Influence measures the overall online influence of a given voice. Keep in mind that just because a person does not have a high influence score doesn’t mean they aren’t influential. They just may not be a strong social media user – but that doesn’t mean they don’t influence a lot of people.
Check out your favorite reporter. What is his or her Klout score? Did they even break 30? While many journalists use social media, many more do not. Or they don’t use it very well. That does not mean they are not influential.
How much influence do they have offline? How many people read their stories or their columns? How many thousands of readers do they have? And what happens if that reporter decides to write something less than flattering about your company or pay closer attention to the CEO’s implication in the bribery scandal, or even writes an entire column about their experience. (Yes, it happens.)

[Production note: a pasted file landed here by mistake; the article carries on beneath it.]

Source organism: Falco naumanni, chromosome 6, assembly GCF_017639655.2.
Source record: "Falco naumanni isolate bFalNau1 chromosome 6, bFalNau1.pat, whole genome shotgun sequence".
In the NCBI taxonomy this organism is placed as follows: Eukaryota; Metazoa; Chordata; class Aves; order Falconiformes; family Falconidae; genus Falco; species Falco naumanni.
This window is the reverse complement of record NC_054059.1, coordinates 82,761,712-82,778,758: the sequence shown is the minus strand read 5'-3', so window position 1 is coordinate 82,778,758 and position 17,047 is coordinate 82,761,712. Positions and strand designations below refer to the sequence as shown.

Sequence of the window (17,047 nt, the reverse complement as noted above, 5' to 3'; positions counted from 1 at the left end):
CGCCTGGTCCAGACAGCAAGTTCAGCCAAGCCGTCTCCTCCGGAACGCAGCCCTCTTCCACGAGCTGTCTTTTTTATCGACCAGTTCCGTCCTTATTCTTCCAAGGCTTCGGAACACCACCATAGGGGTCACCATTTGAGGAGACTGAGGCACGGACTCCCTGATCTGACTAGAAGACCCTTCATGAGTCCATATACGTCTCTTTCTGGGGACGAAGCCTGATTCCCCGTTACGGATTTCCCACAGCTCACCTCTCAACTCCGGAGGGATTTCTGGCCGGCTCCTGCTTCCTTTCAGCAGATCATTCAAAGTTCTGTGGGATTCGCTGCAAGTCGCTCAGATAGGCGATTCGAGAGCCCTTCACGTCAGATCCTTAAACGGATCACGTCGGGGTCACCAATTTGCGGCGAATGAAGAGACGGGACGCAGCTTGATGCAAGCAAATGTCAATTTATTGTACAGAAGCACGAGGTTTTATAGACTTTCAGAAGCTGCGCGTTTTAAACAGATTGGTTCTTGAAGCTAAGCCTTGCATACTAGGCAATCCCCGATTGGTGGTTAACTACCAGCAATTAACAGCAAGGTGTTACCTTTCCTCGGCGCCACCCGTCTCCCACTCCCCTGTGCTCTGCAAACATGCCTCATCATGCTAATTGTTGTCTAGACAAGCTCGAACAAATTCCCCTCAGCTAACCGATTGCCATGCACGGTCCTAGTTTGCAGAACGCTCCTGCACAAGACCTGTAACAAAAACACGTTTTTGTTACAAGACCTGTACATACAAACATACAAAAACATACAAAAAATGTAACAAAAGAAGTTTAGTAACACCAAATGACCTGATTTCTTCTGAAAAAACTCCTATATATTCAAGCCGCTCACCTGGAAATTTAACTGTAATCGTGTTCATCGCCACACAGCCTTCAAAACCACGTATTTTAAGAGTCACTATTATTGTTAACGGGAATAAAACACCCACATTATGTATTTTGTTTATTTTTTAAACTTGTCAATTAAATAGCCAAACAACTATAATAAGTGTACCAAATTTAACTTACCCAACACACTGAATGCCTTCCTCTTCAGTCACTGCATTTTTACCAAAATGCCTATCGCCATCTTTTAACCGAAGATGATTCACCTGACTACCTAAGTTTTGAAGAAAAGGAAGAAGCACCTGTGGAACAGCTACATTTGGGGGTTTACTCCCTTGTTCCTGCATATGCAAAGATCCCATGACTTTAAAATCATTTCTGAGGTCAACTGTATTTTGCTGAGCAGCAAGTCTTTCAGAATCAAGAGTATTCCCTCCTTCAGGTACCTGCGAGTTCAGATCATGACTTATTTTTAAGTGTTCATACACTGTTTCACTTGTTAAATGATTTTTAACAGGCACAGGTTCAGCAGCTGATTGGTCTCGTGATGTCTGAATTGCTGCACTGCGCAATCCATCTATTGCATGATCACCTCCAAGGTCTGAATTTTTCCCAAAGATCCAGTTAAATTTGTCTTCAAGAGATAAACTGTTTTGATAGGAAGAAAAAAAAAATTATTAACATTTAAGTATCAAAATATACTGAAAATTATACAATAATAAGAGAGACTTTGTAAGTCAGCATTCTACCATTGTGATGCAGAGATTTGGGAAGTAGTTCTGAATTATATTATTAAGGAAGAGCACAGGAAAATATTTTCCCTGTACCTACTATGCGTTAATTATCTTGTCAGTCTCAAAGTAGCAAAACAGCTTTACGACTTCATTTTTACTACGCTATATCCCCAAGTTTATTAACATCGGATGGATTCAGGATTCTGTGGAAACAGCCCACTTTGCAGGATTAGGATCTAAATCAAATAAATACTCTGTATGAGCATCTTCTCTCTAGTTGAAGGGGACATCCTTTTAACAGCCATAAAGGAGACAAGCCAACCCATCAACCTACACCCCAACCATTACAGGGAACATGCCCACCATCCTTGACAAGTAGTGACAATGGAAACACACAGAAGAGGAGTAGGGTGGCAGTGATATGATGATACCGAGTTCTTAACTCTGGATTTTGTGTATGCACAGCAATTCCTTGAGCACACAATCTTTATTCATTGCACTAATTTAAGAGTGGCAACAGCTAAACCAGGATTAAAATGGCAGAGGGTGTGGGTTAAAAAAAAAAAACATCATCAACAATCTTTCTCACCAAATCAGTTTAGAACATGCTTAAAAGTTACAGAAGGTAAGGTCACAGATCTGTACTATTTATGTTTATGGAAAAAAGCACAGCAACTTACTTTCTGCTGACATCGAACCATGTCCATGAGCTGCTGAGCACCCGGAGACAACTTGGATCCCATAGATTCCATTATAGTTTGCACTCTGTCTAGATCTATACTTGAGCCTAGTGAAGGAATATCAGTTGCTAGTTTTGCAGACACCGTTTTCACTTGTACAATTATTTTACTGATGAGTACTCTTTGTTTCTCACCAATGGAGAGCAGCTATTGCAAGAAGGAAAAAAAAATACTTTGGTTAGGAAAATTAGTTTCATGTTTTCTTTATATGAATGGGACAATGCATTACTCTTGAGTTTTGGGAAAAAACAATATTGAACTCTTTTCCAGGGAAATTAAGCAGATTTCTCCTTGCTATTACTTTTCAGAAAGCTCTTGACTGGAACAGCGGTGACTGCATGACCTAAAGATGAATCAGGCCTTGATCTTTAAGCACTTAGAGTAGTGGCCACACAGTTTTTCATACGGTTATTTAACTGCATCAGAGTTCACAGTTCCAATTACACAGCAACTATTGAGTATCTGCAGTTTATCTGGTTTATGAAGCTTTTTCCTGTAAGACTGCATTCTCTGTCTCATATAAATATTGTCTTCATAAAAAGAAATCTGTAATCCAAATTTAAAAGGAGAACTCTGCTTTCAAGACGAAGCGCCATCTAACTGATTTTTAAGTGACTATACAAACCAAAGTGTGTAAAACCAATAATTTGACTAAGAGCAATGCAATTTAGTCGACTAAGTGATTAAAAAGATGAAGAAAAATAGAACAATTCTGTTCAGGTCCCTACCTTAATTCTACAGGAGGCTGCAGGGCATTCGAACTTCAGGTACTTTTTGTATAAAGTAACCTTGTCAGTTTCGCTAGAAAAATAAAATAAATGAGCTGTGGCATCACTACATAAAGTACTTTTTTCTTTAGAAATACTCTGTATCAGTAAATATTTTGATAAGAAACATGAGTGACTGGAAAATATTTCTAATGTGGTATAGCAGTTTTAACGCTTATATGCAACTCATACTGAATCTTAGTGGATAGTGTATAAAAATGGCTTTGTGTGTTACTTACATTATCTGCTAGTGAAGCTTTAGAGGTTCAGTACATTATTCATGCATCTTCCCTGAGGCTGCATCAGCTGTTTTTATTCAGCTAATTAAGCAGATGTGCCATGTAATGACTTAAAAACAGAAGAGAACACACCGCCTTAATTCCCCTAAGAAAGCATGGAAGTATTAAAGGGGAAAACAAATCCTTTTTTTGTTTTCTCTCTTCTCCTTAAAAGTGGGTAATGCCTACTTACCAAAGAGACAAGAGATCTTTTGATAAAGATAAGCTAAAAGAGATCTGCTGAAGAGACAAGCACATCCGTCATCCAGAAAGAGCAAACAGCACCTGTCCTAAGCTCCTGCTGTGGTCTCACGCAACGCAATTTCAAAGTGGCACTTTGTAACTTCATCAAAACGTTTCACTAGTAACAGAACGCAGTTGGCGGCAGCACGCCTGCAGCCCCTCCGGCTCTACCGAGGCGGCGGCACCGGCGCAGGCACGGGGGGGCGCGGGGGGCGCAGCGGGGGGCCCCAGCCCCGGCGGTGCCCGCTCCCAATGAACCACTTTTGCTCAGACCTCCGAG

Our point is this: Social media influence scores are important, but that doesn’t mean you should ignore someone who has a lower score. You kind of have to use your human brain to identify your influencers.
Influence is another metric that requires machine interpretation of human dialogue. This means it is an easy metric to “game” and its accuracy should be verified and clarified by other humans.
Like with sentiment, share of voice and passion, this requires some interpretive nuance and is not always going to be as accurate as we would like. That being said, it is worth measuring and having a baseline to start from will give you accurate context to understand how your influence and the influence of others is moving.